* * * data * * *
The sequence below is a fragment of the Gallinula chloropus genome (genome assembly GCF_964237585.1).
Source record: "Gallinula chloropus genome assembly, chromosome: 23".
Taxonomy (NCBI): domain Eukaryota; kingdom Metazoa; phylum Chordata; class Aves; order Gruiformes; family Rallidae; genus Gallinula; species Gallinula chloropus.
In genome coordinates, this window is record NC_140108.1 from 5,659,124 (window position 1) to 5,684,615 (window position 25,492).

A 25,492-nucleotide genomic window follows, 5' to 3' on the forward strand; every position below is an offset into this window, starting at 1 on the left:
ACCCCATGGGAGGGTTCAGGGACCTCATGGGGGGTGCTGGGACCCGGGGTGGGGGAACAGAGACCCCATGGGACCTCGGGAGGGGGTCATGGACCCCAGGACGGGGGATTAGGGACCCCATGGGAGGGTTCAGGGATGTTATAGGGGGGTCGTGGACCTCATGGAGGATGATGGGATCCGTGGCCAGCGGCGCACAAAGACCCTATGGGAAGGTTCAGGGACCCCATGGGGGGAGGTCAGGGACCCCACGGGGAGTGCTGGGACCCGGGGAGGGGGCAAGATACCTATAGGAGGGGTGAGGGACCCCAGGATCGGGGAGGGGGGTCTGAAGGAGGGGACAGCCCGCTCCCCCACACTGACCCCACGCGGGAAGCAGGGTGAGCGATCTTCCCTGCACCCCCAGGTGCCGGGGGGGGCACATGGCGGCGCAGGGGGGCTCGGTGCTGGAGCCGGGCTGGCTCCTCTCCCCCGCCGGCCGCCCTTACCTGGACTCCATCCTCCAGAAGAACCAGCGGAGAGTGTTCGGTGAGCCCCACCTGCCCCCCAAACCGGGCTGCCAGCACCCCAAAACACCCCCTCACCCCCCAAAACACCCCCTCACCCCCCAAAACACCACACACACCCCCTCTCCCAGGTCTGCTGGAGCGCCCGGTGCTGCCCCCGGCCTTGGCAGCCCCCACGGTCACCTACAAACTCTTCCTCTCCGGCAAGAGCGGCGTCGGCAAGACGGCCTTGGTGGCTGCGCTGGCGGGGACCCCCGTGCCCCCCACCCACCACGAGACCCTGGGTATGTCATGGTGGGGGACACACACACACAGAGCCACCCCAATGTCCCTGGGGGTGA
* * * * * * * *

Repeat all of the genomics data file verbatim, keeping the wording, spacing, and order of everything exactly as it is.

The sequence below is a fragment of the Gallinula chloropus genome (genome assembly GCF_964237585.1).
Source record: "Gallinula chloropus genome assembly, chromosome: 23".
Taxonomy (NCBI): domain Eukaryota; kingdom Metazoa; phylum Chordata; class Aves; order Gruiformes; family Rallidae; genus Gallinula; species Gallinula chloropus.
In genome coordinates, this window is record NC_140108.1 from 5,659,124 (window position 1) to 5,684,615 (window position 25,492).

A 25,492-nucleotide genomic window follows, 5' to 3' on the forward strand; every position below is an offset into this window, starting at 1 on the left:
ACCCCATGGGAGGGTTCAGGGACCTCATGGGGGGTGCTGGGACCCGGGGTGGGGGAACAGAGACCCCATGGGACCTCGGGAGGGGGTCATGGACCCCAGGACGGGGGATTAGGGACCCCATGGGAGGGTTCAGGGATGTTATAGGGGGGTCGTGGACCTCATGGAGGATGATGGGATCCGTGGCCAGCGGCGCACAAAGACCCTATGGGAAGGTTCAGGGACCCCATGGGGGGAGGTCAGGGACCCCACGGGGAGTGCTGGGACCCGGGGAGGGGGCAAGATACCTATAGGAGGGGTGAGGGACCCCAGGATCGGGGAGGGGGGTCTGAAGGAGGGGACAGCCCGCTCCCCCACACTGACCCCACGCGGGAAGCAGGGTGAGCGATCTTCCCTGCACCCCCAGGTGCCGGGGGGGGCACATGGCGGCGCAGGGGGGCTCGGTGCTGGAGCCGGGCTGGCTCCTCTCCCCCGCCGGCCGCCCTTACCTGGACTCCATCCTCCAGAAGAACCAGCGGAGAGTGTTCGGTGAGCCCCACCTGCCCCCCAAACCGGGCTGCCAGCACCCCAAAACACCCCCTCACCCCCCAAAACACCCCCTCACCCCCCAAAACACCACACACACCCCCTCTCCCAGGTCTGCTGGAGCGCCCGGTGCTGCCCCCGGCCTTGGCAGCCCCCACGGTCACCTACAAACTCTTCCTCTCCGGCAAGAGCGGCGTCGGCAAGACGGCCTTGGTGGCTGCGCTGGCGGGGACCCCCGTGCCCCCCACCCACCACGAGACCCTGGGTATGTCATGGTGGGGGACACACACACACAGAGCCACCCCAATGTCCCTGGGGGTGA